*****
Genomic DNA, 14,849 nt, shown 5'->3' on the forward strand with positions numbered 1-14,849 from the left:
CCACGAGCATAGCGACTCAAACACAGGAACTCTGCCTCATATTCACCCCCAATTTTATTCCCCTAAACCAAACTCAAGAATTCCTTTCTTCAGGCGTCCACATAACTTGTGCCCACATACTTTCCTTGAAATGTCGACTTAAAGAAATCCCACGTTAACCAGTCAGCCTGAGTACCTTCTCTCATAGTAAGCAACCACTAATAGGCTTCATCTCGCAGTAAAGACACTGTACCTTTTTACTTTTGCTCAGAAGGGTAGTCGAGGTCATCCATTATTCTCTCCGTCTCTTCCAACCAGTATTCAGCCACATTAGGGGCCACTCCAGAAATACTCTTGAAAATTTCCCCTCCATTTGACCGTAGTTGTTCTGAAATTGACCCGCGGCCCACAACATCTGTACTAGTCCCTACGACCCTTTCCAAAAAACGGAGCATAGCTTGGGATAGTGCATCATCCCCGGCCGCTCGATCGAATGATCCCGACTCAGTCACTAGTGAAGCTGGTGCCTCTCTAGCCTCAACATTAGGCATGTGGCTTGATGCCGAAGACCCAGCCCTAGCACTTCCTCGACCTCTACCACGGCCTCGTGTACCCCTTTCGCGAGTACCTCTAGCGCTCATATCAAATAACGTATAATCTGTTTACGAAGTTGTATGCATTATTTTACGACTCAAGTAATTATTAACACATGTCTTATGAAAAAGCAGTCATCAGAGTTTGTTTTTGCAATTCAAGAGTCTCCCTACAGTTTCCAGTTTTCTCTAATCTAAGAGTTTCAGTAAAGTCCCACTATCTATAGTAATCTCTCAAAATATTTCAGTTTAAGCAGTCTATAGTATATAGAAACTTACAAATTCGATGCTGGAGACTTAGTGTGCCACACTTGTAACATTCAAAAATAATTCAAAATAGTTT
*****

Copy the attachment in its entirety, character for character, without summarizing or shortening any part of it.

Genomic DNA, 14,849 nt, shown 5'->3' on the forward strand with positions numbered 1-14,849 from the left:
CCACGAGCATAGCGACTCAAACACAGGAACTCTGCCTCATATTCACCCCCAATTTTATTCCCCTAAACCAAACTCAAGAATTCCTTTCTTCAGGCGTCCACATAACTTGTGCCCACATACTTTCCTTGAAATGTCGACTTAAAGAAATCCCACGTTAACCAGTCAGCCTGAGTACCTTCTCTCATAGTAAGCAACCACTAATAGGCTTCATCTCGCAGTAAAGACACTGTACCTTTTTACTTTTGCTCAGAAGGGTAGTCGAGGTCATCCATTATTCTCTCCGTCTCTTCCAACCAGTATTCAGCCACATTAGGGGCCACTCCAGAAATACTCTTGAAAATTTCCCCTCCATTTGACCGTAGTTGTTCTGAAATTGACCCGCGGCCCACAACATCTGTACTAGTCCCTACGACCCTTTCCAAAAAACGGAGCATAGCTTGGGATAGTGCATCATCCCCGGCCGCTCGATCGAATGATCCCGACTCAGTCACTAGTGAAGCTGGTGCCTCTCTAGCCTCAACATTAGGCATGTGGCTTGATGCCGAAGACCCAGCCCTAGCACTTCCTCGACCTCTACCACGGCCTCGTGTACCCCTTTCGCGAGTACCTCTAGCGCTCATATCAAATAACGTATAATCTGTTTACGAAGTTGTATGCATTATTTTACGACTCAAGTAATTATTAACACATGTCTTATGAAAAAGCAGTCATCAGAGTTTGTTTTTGCAATTCAAGAGTCTCCCTACAGTTTCCAGTTTTCTCTAATCTAAGAGTTTCAGTAAAGTCCCACTATCTATAGTAATCTCTCAAAATATTTCAGTTTAAGCAGTCTATAGTATATAGAAACTTACAAATTCGATGCTGGAGACTTAGTGTGCCACACTTGTAACATTCAAAAATAATTCAAAATAGTTT